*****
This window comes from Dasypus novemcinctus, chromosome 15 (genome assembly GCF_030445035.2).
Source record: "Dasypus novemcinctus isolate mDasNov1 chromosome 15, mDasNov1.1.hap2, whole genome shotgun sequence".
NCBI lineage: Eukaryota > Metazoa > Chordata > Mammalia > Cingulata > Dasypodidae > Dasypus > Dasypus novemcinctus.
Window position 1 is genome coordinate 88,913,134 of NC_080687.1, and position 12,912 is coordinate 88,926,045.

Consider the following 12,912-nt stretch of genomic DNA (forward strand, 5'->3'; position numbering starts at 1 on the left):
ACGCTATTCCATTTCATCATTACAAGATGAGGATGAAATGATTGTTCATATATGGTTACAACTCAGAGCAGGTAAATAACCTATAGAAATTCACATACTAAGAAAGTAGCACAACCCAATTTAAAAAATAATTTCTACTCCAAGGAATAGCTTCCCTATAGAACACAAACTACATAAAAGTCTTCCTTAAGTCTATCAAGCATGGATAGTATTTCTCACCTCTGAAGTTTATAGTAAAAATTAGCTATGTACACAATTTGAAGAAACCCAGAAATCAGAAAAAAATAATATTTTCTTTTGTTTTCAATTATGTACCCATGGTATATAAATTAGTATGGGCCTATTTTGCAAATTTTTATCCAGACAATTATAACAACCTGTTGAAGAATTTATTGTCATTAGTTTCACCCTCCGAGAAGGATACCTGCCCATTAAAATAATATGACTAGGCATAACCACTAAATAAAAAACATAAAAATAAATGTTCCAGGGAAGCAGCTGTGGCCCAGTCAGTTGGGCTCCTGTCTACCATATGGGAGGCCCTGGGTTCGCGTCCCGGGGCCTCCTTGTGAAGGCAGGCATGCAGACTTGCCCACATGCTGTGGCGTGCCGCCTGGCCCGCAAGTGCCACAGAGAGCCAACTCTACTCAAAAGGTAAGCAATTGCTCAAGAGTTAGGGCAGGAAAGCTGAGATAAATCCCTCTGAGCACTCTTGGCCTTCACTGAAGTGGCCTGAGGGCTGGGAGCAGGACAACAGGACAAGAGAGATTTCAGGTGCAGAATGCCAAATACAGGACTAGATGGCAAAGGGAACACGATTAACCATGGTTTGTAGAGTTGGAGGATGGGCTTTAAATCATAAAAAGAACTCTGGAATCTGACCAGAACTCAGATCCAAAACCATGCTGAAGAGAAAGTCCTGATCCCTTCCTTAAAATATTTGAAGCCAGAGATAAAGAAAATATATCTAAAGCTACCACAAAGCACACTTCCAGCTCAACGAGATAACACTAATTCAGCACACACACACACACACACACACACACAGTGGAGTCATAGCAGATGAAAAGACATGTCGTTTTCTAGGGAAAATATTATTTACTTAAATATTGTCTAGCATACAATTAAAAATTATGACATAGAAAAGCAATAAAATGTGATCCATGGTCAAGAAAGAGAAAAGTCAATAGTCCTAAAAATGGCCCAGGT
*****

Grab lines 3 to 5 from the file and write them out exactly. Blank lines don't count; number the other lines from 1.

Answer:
NCBI lineage: Eukaryota > Metazoa > Chordata > Mammalia > Cingulata > Dasypodidae > Dasypus > Dasypus novemcinctus.
Window position 1 is genome coordinate 88,913,134 of NC_080687.1, and position 12,912 is coordinate 88,926,045.

Consider the following 12,912-nt stretch of genomic DNA (forward strand, 5'->3'; position numbering starts at 1 on the left):